Public And Administrative Law (1)

A number of recent developments concerning the Commerce Act 1986 mean that the time is right for businesses to update their Commerce Act compliance procedures.  It's more important than ever for businesses to ensure that board members, management, and all staff are aware of the types of conduct that could breach the Commerce Act.  In summary:

  • The recent changes to the cartel prohibitions in the Commerce Act (as outlined in our last competition law update) provide an ideal opportunity for businesses to ensure that they are adequately covering their risk of non-compliance with the Commerce Act
  • Recent cases have shown that a lack of awareness of the Commerce Act and its prohibitions might be exposing businesses to the possibility of substantial fines, and the associated costs of enforcement action under the Commerce Act.

Broadened cartel prohibitions increase risk of inadvertent breaches

The risk of inadvertent breaches of the Commerce Act has increased with recent legislative changes that broadened the scope of the Commerce Act's cartel prohibitions.  Amendments to the law always provide an ideal point at which businesses can refresh their compliance programmes, and remind their personnel about the prohibitions in the Commerce Act.

Previously, the Commerce Act prohibited price fixing (in addition to other arrangements that substantially lessen competition).  The Commerce Act now also explicitly prohibits output restrictions and market allocation arrangements - no matter whether they are implemented, or how insubstantial their effect might be on competition.  For more information about the new cartel prohibitions, see our legal update available here

It is also worth remembering that the new cartel prohibitions are part of a global trend towards greater enforcement activity by competition regulators.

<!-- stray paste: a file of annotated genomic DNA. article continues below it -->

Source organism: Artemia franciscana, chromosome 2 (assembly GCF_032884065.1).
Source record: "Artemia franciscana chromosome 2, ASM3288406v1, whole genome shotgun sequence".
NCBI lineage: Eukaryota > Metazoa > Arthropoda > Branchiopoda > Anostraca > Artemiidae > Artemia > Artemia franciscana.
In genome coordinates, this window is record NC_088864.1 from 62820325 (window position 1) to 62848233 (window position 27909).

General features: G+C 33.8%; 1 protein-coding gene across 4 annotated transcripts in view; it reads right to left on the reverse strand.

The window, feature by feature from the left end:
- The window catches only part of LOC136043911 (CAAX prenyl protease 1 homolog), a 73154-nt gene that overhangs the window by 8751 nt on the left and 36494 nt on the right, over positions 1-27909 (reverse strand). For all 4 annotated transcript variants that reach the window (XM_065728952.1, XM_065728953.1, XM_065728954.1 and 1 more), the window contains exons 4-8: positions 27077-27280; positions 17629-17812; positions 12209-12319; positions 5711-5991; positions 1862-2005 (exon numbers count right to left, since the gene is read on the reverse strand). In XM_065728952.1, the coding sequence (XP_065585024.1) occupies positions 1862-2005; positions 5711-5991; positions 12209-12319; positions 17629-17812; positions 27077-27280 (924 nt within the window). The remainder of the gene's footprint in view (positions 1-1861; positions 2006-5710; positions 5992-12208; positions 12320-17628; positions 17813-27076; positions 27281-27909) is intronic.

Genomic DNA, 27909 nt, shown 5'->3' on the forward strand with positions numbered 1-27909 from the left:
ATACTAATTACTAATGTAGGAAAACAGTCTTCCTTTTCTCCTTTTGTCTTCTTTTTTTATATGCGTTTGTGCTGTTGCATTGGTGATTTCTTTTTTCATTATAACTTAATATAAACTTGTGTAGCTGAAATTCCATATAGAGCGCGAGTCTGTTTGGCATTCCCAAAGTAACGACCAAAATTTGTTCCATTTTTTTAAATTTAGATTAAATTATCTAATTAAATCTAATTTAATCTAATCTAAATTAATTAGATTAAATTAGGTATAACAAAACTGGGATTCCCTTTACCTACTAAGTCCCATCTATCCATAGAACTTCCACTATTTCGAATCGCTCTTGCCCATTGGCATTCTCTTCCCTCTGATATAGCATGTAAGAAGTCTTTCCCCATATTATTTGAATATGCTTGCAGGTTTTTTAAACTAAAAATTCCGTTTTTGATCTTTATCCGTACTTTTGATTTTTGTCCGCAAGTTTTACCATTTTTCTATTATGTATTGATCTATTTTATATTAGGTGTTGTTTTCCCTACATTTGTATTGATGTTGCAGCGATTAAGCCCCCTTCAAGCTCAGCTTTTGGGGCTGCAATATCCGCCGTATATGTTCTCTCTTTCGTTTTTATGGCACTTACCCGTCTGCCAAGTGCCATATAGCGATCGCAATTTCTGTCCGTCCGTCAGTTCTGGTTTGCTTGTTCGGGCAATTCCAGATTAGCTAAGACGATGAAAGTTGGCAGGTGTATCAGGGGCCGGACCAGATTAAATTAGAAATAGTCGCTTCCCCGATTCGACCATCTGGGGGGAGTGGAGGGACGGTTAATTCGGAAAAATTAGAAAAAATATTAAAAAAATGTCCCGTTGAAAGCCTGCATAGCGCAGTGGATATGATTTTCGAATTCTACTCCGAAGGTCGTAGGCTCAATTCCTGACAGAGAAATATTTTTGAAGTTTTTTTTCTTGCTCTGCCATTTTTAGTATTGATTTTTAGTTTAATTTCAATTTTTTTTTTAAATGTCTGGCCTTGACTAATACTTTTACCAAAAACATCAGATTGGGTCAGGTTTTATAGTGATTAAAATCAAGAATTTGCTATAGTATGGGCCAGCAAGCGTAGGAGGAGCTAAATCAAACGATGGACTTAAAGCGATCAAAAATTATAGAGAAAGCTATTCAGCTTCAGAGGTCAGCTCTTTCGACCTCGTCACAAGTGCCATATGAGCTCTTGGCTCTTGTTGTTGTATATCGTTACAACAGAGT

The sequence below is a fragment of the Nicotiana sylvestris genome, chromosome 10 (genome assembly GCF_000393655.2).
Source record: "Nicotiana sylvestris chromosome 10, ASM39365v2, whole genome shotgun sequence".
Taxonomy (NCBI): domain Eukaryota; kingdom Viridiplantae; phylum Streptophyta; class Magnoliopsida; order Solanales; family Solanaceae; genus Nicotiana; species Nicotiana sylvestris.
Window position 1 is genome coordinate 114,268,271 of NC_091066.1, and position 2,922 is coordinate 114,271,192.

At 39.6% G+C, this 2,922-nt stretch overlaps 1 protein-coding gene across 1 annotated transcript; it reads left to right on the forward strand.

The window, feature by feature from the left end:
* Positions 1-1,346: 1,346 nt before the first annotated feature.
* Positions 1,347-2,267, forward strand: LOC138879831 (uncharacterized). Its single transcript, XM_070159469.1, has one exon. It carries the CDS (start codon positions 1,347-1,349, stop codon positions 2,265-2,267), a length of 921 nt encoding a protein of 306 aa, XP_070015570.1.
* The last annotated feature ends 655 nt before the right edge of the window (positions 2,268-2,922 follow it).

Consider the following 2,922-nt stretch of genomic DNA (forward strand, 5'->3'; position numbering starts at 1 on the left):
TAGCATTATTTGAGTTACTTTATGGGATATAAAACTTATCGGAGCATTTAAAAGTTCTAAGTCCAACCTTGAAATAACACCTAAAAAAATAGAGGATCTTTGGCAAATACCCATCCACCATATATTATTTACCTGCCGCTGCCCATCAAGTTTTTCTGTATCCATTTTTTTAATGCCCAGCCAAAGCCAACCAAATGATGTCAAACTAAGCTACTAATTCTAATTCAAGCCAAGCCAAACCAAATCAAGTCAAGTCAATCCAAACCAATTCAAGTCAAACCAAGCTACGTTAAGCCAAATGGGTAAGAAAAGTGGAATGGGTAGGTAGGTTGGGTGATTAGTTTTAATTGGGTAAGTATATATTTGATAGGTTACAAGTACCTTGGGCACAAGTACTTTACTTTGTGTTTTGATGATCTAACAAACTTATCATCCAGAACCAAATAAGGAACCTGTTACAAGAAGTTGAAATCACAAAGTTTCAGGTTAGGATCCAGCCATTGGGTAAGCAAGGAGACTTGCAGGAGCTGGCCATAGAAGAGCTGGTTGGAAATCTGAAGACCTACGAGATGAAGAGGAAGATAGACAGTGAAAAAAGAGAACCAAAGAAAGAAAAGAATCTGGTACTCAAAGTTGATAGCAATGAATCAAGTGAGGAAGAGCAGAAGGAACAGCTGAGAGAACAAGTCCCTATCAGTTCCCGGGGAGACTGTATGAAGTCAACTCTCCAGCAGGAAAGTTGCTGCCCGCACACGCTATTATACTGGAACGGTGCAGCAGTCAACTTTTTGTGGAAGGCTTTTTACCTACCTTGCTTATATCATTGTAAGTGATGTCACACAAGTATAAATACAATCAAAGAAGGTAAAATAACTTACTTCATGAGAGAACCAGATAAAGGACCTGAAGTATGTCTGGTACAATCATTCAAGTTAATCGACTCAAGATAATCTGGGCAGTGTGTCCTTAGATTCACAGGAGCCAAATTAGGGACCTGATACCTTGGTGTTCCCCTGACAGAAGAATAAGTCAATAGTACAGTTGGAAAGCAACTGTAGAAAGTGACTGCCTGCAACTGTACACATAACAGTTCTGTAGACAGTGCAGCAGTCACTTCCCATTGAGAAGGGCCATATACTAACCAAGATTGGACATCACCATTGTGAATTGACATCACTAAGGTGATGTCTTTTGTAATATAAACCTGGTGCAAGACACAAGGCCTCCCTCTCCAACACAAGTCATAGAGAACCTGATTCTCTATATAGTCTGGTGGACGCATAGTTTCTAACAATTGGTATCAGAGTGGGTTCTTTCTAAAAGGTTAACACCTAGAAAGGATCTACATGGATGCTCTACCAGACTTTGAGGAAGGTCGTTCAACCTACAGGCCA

High Court exposes worrying lack of awareness of the Commerce Act

Recent cases have shown that the lack of awareness in the business community of the Commerce Act does not reflect the seriousness of the consequences of breaching the Commerce Act. 

For example:

  • In Commerce Commission v PGG Wrightson Ltd and Elders Rural Holdings Ltd [2017] NZHC 2584, recognising that the defendants were not aware that their conduct breached the Commerce Act, Courtney J observed that:
    • "If the senior members of the industry could fall into this error then it must be a risk for other members in the industry and other industry bodies."
  • Real estate agencies have paid almost $19m in fines in the real estate cartel case.  A careful reading of the court decisions imposing those fines indicates that many, if not all, of the defendants who had penalties imposed on them were unaware that their conduct might breach the Commerce Act.

The penalties for breaching the Commerce Act are serious

The penalties for breaching the Commerce Act are substantial.  Businesses can be exposed to maximum penalties up to the greater of:

  • $10m
  • If the commercial gain from the conduct can be readily ascertained, three times the value of the commercial gain
  • If the commercial gain from the conduct cannot be readily ascertained, 10% of the annual turnover of the business and any interconnected bodies corporate.

Those penalties understate the true cost of dealing with a Commerce Commission investigation and enforcement proceedings, even if an agreement is reached with the Commerce Commission as to the resolution of the case.  Individuals involved in cartel conduct may also face penalties of up to $500,000.

The previous National-led Government had considered criminalising cartel conduct, including introducing imprisonment to the range of available penalties.  National dropped that proposal in late 2015, but Labour revived that proposal in its manifesto on Commerce (released before the election).  If the new Labour-led Coalition Government proceeds with Labour's stated policy, individuals found to have engaged in cartel conduct could face jail time.

What businesses can do to reduce the risk and how we can help

The most effective way to avoid enforcement action under the Commerce Act is to avoid breaching the Commerce Act in the first place.  We are happy to help businesses reduce their risk:

  • We provide seminars on Commerce Act compliance, which are popular with participants, and provide a cost-effective way to ensure that our clients' personnel understand their obligations, and their employers' obligations, under the Commerce Act
  • We can help design robust, up-to-date internal policies and procedures designed to help avoid breaches of the Commerce Act (for example, a policy on how employees should conduct themselves at meetings of industry associations, or in any interactions with competitors, is imperative).

If you have any questions about the issues raised in this update, please contact a member of our competition law team.